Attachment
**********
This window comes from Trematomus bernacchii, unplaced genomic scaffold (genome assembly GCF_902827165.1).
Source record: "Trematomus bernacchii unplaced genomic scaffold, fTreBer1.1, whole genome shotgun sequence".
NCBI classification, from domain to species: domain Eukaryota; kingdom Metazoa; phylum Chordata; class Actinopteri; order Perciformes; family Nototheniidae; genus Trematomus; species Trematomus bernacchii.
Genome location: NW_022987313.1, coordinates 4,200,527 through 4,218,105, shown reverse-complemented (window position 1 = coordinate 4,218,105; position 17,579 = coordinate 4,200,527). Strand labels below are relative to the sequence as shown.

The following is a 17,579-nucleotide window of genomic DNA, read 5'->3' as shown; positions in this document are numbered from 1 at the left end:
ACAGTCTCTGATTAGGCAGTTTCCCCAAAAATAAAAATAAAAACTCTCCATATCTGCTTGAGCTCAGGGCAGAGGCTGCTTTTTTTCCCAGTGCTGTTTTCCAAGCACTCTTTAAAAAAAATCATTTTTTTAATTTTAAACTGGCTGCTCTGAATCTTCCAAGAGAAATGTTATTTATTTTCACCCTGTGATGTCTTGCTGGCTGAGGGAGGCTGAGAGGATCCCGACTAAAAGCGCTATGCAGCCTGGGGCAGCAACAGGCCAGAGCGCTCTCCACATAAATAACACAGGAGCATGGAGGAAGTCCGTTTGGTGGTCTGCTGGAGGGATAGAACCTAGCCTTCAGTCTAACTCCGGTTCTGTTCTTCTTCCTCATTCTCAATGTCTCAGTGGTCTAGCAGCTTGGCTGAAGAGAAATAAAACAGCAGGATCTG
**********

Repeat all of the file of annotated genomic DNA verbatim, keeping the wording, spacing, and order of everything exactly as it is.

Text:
This window comes from Trematomus bernacchii, unplaced genomic scaffold (genome assembly GCF_902827165.1).
Source record: "Trematomus bernacchii unplaced genomic scaffold, fTreBer1.1, whole genome shotgun sequence".
NCBI classification, from domain to species: domain Eukaryota; kingdom Metazoa; phylum Chordata; class Actinopteri; order Perciformes; family Nototheniidae; genus Trematomus; species Trematomus bernacchii.
Genome location: NW_022987313.1, coordinates 4,200,527 through 4,218,105, shown reverse-complemented (window position 1 = coordinate 4,218,105; position 17,579 = coordinate 4,200,527). Strand labels below are relative to the sequence as shown.

The following is a 17,579-nucleotide window of genomic DNA, read 5'->3' as shown; positions in this document are numbered from 1 at the left end:
ACAGTCTCTGATTAGGCAGTTTCCCCAAAAATAAAAATAAAAACTCTCCATATCTGCTTGAGCTCAGGGCAGAGGCTGCTTTTTTTCCCAGTGCTGTTTTCCAAGCACTCTTTAAAAAAAATCATTTTTTTAATTTTAAACTGGCTGCTCTGAATCTTCCAAGAGAAATGTTATTTATTTTCACCCTGTGATGTCTTGCTGGCTGAGGGAGGCTGAGAGGATCCCGACTAAAAGCGCTATGCAGCCTGGGGCAGCAACAGGCCAGAGCGCTCTCCACATAAATAACACAGGAGCATGGAGGAAGTCCGTTTGGTGGTCTGCTGGAGGGATAGAACCTAGCCTTCAGTCTAACTCCGGTTCTGTTCTTCTTCCTCATTCTCAATGTCTCAGTGGTCTAGCAGCTTGGCTGAAGAGAAATAAAACAGCAGGATCTG